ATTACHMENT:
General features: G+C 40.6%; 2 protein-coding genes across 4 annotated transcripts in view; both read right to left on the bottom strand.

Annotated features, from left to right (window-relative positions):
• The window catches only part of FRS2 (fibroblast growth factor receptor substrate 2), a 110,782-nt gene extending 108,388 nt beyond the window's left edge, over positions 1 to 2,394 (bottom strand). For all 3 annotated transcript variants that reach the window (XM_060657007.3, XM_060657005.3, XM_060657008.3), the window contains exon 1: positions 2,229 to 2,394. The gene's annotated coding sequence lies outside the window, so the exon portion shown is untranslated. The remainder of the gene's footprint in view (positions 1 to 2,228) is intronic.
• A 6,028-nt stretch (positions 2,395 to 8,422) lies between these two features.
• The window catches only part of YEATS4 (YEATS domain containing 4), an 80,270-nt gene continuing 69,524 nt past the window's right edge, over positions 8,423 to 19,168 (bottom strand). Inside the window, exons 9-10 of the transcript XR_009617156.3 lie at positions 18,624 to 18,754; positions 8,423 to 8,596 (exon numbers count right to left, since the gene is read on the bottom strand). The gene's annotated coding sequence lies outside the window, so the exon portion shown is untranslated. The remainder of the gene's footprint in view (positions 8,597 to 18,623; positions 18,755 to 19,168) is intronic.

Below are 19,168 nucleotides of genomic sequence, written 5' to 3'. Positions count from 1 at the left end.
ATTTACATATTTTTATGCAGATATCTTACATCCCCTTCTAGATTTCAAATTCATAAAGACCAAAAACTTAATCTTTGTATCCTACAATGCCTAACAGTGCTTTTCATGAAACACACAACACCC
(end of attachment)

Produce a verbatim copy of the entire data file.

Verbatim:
General features: G+C 40.6%; 2 protein-coding genes across 4 annotated transcripts in view; both read right to left on the bottom strand.

Annotated features, from left to right (window-relative positions):
• The window catches only part of FRS2 (fibroblast growth factor receptor substrate 2), a 110,782-nt gene extending 108,388 nt beyond the window's left edge, over positions 1 to 2,394 (bottom strand). For all 3 annotated transcript variants that reach the window (XM_060657007.3, XM_060657005.3, XM_060657008.3), the window contains exon 1: positions 2,229 to 2,394. The gene's annotated coding sequence lies outside the window, so the exon portion shown is untranslated. The remainder of the gene's footprint in view (positions 1 to 2,228) is intronic.
• A 6,028-nt stretch (positions 2,395 to 8,422) lies between these two features.
• The window catches only part of YEATS4 (YEATS domain containing 4), an 80,270-nt gene continuing 69,524 nt past the window's right edge, over positions 8,423 to 19,168 (bottom strand). Inside the window, exons 9-10 of the transcript XR_009617156.3 lie at positions 18,624 to 18,754; positions 8,423 to 8,596 (exon numbers count right to left, since the gene is read on the bottom strand). The gene's annotated coding sequence lies outside the window, so the exon portion shown is untranslated. The remainder of the gene's footprint in view (positions 8,597 to 18,623; positions 18,755 to 19,168) is intronic.

Below are 19,168 nucleotides of genomic sequence, written 5' to 3'. Positions count from 1 at the left end.
ATTTACATATTTTTATGCAGATATCTTACATCCCCTTCTAGATTTCAAATTCATAAAGACCAAAAACTTAATCTTTGTATCCTACAATGCCTAACAGTGCTTTTCATGAAACACACAACACCC